"AGH has a rich history of developing outreach programs that focus on improving the health and well being of our communities. This new campaign addresses a significant, emerging public health problem and we are extremely grateful to the organizations who have come together to assist us in this effort," said Debra L. Caplan, senior vice president at AGH and the hospital's chief liaison to the northside community.
Students attending school assemblies will learn about proper handwashing technique, how germs are spread, sanitizer vs. soap and water, and MRSA.
"Teenagers have been a forgotten group in MRSA education outreach," said Cheryl Herbert, director of AGH's Infection Prevention Program. "Most efforts have focused on children and older adults, but with MRSA infections increasing in schools, we felt it was important to educate teenagers about this critical public health issue."
Herbert stressed that hand-washing is also effective at reducing the spread of other common illnesses, such as influenza.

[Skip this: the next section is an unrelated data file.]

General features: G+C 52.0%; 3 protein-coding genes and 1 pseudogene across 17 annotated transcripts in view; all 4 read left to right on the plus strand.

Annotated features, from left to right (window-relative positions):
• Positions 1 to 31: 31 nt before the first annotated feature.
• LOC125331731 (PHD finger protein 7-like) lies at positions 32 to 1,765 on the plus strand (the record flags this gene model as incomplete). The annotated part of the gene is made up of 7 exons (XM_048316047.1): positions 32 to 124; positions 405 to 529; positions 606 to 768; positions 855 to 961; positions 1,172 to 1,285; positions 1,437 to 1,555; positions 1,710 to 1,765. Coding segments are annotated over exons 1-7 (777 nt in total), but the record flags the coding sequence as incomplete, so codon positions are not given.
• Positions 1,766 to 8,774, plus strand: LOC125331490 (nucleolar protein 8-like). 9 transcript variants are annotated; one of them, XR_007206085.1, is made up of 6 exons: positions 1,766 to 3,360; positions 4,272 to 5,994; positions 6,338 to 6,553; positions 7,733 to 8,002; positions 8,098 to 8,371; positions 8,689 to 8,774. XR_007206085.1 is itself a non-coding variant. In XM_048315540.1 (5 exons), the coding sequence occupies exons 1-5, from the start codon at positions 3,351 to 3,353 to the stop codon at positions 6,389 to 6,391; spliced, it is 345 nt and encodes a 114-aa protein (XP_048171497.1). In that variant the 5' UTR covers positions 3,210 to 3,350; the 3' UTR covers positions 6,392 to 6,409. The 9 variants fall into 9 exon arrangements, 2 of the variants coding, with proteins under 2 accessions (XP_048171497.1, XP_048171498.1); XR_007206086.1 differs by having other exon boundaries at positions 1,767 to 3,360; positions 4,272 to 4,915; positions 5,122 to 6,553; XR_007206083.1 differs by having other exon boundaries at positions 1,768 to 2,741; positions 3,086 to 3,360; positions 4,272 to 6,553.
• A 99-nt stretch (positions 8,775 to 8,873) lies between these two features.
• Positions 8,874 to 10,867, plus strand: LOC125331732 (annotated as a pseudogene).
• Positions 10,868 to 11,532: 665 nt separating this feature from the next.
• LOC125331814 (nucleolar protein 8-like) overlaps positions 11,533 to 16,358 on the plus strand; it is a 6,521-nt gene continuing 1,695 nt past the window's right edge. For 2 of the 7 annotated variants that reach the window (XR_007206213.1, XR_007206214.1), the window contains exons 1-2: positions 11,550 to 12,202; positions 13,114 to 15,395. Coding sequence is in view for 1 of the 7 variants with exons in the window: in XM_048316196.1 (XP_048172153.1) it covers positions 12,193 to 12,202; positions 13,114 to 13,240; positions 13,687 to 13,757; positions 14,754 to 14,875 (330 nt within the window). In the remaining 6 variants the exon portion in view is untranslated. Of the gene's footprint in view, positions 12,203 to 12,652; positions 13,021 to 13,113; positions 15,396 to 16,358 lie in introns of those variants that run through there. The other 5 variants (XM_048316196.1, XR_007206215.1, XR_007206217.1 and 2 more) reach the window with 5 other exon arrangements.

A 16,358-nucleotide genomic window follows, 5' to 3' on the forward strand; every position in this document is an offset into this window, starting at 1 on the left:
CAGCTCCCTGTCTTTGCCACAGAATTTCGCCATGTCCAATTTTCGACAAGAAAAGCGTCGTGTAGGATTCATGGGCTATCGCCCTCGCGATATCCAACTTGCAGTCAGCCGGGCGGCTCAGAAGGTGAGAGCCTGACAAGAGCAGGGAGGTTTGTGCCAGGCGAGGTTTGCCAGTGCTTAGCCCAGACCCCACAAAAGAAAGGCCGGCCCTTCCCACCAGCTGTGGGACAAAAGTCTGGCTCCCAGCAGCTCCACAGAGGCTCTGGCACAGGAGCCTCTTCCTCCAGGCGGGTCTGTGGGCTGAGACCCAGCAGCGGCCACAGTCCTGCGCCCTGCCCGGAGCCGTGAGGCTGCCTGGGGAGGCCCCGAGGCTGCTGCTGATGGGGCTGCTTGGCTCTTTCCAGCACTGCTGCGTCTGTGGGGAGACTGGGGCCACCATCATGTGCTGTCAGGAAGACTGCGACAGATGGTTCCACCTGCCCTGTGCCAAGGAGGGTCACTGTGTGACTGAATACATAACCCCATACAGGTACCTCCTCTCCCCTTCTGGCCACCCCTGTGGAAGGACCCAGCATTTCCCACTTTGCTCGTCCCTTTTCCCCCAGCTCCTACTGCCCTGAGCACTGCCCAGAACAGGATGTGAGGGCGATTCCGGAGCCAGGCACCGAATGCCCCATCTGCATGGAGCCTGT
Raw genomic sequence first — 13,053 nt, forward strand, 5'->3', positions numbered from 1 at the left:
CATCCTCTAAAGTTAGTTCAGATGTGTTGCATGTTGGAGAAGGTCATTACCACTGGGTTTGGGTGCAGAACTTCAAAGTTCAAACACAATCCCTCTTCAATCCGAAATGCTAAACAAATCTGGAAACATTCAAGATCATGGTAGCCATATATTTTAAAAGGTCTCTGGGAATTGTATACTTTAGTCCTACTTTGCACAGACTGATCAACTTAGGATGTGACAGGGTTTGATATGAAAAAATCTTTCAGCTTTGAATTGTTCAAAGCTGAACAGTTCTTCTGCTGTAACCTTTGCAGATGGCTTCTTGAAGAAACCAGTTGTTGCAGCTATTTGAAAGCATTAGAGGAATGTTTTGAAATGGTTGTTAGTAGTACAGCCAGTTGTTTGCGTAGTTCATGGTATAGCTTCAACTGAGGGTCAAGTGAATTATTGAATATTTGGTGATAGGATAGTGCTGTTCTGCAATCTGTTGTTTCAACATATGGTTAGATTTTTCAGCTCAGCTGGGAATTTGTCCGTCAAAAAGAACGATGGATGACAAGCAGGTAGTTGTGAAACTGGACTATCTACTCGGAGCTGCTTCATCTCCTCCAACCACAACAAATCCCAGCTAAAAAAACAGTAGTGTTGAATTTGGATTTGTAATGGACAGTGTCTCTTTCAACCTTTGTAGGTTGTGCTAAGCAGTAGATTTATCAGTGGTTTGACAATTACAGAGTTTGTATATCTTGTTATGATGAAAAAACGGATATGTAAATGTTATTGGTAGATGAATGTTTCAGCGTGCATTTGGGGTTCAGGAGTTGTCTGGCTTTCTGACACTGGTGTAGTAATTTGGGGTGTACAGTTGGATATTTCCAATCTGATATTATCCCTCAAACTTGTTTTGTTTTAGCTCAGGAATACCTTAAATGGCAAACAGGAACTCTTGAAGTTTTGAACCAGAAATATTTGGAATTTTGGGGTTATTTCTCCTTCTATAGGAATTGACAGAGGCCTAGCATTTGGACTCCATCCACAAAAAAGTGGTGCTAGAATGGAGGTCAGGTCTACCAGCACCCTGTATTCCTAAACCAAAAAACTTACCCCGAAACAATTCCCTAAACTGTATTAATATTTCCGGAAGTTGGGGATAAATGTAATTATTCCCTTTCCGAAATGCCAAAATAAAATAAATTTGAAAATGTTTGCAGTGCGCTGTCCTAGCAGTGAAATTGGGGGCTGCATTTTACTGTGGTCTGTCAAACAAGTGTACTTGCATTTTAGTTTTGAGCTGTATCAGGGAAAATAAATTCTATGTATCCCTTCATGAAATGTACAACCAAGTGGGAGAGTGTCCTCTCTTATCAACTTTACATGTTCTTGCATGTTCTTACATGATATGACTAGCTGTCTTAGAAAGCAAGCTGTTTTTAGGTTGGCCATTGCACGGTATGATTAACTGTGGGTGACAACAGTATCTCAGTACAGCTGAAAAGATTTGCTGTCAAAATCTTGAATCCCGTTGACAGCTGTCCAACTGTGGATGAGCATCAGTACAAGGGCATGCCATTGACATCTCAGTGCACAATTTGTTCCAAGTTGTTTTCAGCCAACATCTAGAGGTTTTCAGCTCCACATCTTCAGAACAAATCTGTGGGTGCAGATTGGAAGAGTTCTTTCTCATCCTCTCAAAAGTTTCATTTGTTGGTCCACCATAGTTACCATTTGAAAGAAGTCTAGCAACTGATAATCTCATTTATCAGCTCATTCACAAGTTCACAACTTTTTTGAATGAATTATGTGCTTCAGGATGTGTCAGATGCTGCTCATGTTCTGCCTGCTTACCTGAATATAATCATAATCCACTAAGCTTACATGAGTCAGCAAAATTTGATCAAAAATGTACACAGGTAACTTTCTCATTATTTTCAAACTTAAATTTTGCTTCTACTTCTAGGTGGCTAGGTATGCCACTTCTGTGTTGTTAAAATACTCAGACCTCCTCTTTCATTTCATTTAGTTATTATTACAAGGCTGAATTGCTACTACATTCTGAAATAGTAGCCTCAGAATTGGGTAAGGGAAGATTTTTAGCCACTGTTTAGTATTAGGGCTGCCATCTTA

The involvement of a professional athlete like McLouth is key to getting teenagers' attention, Ms. Herbert said.
"I am very happy to be part of this campaign," McLouth said. "As a professional athlete, I believe it is important to serve as a positive role model in the community, and if lending my support to this effort means even one less young person has to deal with this devastating illness, then it is immensely worthwhile."
The so-called "5Cs," factors that make it easier for MRSA to be transmitted, are common in schools. These factors are Crowding, frequent skin-to-skin Contact, Compromised skin (cuts or
|SOURCE Allegheny General Hospital|
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